I enclose the names and addresses of the drivers and insurance companies of the vehicles on my foredeck, which the Third Officer collected after the somewhat hurried evacuation of the forecastle. These particulars will enable you to claim for the damage they did to the railings of No1 hold.
I shall now close this preliminary report, for I am finding it difficult to concentrate with the sound of the police sirens and their flashing blue lights, and the noise from the pigs.
P.S. It is sad to think that none of this would have happened, had the cadet realised that there is no need to fly pilot flags after dark.
Thursday, 29 January 2009
How on earth can a government screw us up, so Royally, in such a short time?
Oh, I forgot, it's what labour do best.
Wednesday, 28 January 2009
As you may, or may not have noticed, my profile gives my profession as a Marine Engineer.
If you consider that running a ship is like driving a small town at 25 MPH through the water 24 hours a day,I may be of help to anyone that needs some advice.
Diesel Engineering knowledge: Must keep the ship moving and generate Elecricity.
Plumbing: Who do think fixes the washbasin etc?
Sewage disposal: Someone has to keep the toilet system going. otherwise we are up to our necks in it.
Electrics: Modern ships require a comprehensive knowledge of all things electrical. Can't have the cookers breakdown.
Workshop skills: Need these to build a barbecue when the cookers have broken down.
Air conditioning: Really important skills when in the Red sea or in the arctic. Phew it's hot, or I'm bloody freezing.
Refrigeration knowledge: Wouldn't want the steak to defrost would we?
Firefighting: Have you ever seen an amphibious fire engine with a 2000 mile range. Nor me. Believe me this skill is rather important.
Bar management: Believed by most seafarers to be the most important. Treasurer is best. it gives you the chance to practice Boom and bust. Mind you, Mess President gives you the chance to play at being PM.
Any way, to cut a long story short, anyone requiring need of advice in any of these skills, just post here.
If I can't help you, I can always run off and start another blog under an assumed name.
Tuesday, 27 January 2009
Malcolm wrote …
Thanks for your enlightening (pun intended) post about light bulbs. You may be interested in a bit more information about these so-called low energy lamps.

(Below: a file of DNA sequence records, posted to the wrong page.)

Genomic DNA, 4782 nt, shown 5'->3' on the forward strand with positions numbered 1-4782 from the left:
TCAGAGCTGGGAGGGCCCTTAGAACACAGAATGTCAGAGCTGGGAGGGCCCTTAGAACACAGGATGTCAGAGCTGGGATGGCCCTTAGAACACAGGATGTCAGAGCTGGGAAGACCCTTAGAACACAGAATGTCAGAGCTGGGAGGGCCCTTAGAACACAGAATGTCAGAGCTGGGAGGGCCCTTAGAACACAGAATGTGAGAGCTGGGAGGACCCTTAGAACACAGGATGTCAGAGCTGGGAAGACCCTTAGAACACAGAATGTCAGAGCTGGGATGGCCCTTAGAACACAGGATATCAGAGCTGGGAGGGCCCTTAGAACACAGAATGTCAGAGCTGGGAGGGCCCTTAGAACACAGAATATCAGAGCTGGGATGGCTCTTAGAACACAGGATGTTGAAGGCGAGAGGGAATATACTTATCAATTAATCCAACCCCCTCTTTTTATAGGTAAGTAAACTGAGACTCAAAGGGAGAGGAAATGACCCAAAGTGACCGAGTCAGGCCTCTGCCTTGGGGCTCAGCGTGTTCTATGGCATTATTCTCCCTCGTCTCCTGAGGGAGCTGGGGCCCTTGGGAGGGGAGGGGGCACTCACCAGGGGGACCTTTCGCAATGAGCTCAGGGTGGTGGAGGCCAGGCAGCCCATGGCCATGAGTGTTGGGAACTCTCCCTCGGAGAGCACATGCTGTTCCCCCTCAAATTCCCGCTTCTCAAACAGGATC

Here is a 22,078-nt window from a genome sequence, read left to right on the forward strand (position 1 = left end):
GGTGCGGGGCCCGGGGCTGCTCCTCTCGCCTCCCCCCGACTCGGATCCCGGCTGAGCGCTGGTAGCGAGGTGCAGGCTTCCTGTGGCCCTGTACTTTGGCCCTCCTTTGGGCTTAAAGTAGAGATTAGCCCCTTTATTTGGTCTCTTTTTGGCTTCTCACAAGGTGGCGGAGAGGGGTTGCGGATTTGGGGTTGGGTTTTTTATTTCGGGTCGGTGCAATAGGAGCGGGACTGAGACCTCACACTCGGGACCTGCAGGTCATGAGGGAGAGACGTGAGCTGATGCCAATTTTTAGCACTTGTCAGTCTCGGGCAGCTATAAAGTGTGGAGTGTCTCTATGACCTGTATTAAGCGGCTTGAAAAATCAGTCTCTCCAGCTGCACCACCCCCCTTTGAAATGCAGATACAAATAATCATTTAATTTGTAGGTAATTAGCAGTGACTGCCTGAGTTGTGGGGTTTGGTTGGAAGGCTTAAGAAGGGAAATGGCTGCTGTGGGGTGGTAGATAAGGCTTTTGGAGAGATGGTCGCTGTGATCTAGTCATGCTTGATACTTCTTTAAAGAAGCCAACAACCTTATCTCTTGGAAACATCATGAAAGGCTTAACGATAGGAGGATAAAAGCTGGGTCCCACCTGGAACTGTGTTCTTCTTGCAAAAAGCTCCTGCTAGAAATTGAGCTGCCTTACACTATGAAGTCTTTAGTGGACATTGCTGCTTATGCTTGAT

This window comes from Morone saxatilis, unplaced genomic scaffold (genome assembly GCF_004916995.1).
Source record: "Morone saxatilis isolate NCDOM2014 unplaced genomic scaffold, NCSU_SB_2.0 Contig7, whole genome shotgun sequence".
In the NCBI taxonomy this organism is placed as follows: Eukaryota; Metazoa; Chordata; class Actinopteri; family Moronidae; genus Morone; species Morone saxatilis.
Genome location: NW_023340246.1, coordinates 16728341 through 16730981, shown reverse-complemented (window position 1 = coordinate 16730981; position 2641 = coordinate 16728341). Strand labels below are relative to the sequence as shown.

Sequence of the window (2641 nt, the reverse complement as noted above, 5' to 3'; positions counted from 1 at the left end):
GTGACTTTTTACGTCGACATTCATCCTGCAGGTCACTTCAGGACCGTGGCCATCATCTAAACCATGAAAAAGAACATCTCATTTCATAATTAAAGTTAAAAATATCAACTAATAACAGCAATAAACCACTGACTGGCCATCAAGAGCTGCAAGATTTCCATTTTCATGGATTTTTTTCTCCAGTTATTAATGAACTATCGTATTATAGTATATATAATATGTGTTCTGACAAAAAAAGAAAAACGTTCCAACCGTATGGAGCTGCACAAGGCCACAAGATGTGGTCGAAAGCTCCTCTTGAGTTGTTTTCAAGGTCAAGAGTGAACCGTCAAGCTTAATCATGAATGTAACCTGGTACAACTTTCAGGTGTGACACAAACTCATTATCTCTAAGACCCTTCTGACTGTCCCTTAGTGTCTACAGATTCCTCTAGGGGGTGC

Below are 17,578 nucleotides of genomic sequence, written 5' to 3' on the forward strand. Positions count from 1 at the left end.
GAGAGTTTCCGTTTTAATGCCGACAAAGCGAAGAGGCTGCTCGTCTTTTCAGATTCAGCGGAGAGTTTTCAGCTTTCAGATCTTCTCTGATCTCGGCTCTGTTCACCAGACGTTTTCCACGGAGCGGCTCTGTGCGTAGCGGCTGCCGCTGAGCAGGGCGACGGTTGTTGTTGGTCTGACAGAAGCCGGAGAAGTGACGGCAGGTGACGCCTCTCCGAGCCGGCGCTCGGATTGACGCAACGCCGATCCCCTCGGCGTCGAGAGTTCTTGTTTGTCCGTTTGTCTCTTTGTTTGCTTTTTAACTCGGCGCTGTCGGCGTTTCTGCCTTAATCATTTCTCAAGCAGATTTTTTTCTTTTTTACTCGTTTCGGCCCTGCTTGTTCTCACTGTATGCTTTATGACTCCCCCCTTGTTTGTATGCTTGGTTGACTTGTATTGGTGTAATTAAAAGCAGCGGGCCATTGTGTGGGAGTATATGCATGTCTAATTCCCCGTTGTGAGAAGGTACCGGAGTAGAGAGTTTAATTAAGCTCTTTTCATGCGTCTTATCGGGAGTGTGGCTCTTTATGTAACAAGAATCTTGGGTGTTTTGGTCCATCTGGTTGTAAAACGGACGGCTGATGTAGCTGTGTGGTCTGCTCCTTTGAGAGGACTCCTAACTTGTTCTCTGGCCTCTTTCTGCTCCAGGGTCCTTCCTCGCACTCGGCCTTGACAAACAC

For a start, they're not all that low energy. It's been estimated that it takes 20 KWHrs of electricity to make one. That's a lot of energy.
Next. They are full of electronics and have no power factor correction. It's a bit complicated to explain unless you know a bit of physics but the net result is that they actually use about twice the power that that are supposed to, although only half of this is picked up at the meter. The other half is dissipated as heat in the supply cables and although you aren't charged for it, the power companies still have to generate it.
To continue, they are very dim when first switched on - no use for stair lighting and the like when you need light straight away.
They generally don't have the life claimed for them. They are OK if left on all the time but every time they are switched on it shortens their life.
Unlike an incandescent bulb which just fails safely at the end of its life, low energy lamps can overheat, melt and cause a fire hazard.
They generally can't be used with dimmer switches. They may appear to work (sort of) but overheat.
They can't be used in enclosed light fittings because they will overheat.
An ordinary incandescent lamp is easily recycled or disposed of. Landfill's OK. It's only made out of glass, steel, a tiny bit of tungsten, some lead-free solder and a bit of pitch or plastic. Even the gas inside is only argon or nitrogen. We get it from the air anyway and it just goes back to where it came from.
With low energy lamps, it's not just the mercury inside them. There's a lot of plastic from the casing and phenolics from the circuit board, silicon and all sorts of plastic and nasty chemicals from the electronic components.
In fact a recycling nightmare.
I just hope that we, as Australia seems to have done, drop all ideas of removing conventional light bulbs from sale.
It appears that, on the back of the Global Warming/Climate Change con, some self-serving tw@s somewhere are going to make a packet out of low energy light bulbs. They'll charge us over the odds to buy them once there's no alternative. Then they'll charge us again to get rid of them.
Best wishes …
… while Pete had this to add …
There seems to be a lot of misinformation peddled about compact fluorescents by journos who basically don't know what they are writing about. I would like therefore to present some facts:
1) ALL fluorescent tubes contain mercury and have done since their introduction early in the 20th century. The amount contained in a full-sized tube is a drop roughly 1mm in diameter. The amount contained in a compact fluorescent lamp would need a microscope to see it - honestly.
2) Fluorescent tubes work by passing electricity through mercury vapour to generate ultraviolet light which in turn causes the phosphor (the white stuff on the wall of the tube) to glow. The mercury vapour is at such a low pressure that inside the tube is to all intents and purposes a vacuum.